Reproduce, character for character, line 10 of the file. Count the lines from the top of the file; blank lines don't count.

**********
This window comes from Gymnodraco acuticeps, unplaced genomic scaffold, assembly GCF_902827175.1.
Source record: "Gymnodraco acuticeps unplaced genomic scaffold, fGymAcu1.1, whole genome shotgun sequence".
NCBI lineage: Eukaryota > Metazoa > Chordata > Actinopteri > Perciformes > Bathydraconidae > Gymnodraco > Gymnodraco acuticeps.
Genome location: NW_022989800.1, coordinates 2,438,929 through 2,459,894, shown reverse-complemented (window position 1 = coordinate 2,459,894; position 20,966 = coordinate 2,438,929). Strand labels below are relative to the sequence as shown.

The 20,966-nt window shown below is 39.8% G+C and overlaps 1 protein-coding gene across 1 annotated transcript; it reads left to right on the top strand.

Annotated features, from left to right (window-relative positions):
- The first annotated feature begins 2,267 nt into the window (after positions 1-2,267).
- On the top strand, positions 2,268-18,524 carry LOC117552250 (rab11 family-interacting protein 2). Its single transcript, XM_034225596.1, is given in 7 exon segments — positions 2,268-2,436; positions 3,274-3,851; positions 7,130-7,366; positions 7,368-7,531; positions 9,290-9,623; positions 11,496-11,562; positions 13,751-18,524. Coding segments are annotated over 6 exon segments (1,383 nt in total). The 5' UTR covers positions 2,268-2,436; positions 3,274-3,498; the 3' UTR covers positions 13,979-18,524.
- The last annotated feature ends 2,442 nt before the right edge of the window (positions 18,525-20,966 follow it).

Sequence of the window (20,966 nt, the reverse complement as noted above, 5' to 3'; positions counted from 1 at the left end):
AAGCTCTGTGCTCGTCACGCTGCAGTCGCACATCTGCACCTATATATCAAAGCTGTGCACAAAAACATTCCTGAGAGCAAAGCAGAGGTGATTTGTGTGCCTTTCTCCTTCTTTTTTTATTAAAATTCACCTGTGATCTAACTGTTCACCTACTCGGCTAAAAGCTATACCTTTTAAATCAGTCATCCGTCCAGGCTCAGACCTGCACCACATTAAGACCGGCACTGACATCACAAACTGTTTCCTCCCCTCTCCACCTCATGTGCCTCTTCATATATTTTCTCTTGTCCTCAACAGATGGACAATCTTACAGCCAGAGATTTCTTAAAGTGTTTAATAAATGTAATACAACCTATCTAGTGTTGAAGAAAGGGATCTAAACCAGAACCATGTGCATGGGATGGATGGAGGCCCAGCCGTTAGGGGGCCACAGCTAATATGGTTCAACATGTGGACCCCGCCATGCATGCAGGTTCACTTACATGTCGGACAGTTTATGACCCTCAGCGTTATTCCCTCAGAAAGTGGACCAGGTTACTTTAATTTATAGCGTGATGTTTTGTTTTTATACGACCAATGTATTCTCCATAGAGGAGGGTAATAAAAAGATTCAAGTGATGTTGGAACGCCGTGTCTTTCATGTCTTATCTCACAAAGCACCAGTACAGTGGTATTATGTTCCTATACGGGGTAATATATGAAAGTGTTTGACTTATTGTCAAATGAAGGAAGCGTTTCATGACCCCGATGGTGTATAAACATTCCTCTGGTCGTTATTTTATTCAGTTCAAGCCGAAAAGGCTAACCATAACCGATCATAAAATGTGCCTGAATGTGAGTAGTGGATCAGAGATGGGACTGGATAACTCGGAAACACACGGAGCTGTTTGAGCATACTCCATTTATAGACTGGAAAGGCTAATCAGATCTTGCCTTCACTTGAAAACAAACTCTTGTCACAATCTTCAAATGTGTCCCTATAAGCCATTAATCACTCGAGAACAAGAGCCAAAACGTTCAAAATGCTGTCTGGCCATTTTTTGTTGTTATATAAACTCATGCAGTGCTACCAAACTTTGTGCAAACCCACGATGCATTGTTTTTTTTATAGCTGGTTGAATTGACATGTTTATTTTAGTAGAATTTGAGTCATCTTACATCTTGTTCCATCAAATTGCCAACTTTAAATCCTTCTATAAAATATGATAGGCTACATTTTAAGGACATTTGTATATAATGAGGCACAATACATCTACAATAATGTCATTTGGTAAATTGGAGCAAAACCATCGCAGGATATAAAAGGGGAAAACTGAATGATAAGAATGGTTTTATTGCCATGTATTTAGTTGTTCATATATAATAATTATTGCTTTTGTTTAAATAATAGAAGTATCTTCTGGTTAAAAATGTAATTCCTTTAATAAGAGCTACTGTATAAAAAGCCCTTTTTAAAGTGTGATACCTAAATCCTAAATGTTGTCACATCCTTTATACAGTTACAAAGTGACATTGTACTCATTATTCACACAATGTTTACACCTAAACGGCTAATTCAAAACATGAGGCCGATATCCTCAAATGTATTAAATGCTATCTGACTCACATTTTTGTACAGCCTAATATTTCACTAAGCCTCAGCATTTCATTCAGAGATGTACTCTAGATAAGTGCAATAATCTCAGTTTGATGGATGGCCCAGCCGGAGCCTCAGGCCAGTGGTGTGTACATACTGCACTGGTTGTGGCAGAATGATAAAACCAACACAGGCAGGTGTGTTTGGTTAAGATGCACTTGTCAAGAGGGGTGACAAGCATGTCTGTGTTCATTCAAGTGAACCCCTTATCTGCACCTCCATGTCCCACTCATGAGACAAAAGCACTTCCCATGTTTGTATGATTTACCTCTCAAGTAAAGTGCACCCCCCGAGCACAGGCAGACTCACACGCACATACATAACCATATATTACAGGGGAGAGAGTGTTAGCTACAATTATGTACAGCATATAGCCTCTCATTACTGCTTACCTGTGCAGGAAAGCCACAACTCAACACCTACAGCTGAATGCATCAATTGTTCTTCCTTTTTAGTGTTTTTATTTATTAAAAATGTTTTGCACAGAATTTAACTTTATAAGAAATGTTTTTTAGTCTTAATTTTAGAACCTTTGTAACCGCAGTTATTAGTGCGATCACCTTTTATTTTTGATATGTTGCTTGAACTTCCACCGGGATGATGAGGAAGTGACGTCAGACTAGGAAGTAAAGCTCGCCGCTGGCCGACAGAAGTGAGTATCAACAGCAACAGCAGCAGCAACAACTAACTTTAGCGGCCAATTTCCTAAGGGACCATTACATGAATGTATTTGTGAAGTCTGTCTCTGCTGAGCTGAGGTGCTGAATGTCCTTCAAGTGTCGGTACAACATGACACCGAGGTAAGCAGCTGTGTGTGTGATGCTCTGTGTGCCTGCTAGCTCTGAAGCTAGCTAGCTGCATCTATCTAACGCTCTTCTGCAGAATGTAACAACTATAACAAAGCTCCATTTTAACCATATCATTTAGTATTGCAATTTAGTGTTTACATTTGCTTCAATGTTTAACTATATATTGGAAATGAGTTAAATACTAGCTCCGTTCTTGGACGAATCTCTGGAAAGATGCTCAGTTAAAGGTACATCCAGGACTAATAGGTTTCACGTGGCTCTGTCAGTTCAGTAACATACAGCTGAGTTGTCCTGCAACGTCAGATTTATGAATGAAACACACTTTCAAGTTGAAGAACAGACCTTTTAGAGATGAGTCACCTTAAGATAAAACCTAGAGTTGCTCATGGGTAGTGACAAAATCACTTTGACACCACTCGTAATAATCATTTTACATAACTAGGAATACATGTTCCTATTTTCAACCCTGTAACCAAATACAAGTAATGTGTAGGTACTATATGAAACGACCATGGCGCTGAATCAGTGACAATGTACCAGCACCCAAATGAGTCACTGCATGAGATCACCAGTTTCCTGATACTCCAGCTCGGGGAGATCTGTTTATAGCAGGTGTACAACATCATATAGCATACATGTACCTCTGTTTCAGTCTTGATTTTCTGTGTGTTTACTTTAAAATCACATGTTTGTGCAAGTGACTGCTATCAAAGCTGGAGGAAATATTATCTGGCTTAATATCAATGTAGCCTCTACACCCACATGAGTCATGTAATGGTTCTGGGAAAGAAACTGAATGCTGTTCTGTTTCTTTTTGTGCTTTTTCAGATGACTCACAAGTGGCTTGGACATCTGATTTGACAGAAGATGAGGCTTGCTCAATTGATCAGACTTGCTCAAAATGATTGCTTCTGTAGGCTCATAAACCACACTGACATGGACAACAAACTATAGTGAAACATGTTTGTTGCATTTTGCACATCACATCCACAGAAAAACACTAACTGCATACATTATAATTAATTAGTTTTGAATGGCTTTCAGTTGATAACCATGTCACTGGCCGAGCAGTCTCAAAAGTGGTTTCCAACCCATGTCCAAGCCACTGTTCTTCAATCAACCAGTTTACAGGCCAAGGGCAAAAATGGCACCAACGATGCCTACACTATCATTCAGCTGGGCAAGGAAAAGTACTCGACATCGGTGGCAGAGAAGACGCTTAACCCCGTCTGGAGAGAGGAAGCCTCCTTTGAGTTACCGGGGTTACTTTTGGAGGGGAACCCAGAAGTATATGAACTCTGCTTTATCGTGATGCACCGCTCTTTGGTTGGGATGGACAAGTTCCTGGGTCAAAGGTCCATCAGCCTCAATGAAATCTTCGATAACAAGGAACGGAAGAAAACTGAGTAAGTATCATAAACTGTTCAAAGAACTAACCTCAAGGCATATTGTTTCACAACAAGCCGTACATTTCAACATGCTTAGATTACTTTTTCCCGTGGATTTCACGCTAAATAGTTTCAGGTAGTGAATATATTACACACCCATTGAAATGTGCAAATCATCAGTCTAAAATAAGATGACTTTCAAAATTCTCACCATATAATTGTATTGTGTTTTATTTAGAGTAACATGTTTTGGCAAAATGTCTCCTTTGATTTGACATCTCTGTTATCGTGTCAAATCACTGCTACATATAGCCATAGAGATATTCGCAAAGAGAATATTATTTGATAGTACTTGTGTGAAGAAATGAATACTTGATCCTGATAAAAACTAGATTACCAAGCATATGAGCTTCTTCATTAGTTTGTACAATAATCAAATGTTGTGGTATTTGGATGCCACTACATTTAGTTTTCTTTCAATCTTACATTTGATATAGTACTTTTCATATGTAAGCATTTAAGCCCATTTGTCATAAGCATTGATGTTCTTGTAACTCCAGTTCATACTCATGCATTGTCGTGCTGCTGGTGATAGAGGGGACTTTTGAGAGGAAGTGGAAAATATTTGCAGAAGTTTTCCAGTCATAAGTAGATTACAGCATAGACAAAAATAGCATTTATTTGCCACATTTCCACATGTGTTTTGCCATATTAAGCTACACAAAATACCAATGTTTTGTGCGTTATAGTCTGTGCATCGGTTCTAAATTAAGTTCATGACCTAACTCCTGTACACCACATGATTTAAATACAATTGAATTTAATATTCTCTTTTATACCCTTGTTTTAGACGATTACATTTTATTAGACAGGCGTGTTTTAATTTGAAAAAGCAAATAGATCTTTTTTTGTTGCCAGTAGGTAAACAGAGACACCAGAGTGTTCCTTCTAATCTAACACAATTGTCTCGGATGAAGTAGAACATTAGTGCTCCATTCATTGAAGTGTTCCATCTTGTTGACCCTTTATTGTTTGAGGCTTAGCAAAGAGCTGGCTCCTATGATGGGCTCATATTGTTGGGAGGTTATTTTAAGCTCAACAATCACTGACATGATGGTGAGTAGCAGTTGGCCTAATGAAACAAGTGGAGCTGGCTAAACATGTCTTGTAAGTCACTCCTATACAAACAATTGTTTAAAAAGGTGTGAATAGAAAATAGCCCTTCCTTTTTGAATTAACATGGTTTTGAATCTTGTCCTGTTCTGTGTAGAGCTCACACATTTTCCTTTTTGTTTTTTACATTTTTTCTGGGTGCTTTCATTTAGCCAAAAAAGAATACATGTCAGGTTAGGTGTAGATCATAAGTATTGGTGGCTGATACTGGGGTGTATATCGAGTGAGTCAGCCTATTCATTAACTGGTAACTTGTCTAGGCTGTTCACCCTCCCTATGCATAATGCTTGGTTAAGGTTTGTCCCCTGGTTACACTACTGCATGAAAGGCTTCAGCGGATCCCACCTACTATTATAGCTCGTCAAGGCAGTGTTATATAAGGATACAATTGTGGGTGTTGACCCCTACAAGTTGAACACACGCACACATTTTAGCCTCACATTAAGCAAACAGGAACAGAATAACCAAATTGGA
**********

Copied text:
Sequence of the window (20,966 nt, the reverse complement as noted above, 5' to 3'; positions counted from 1 at the left end):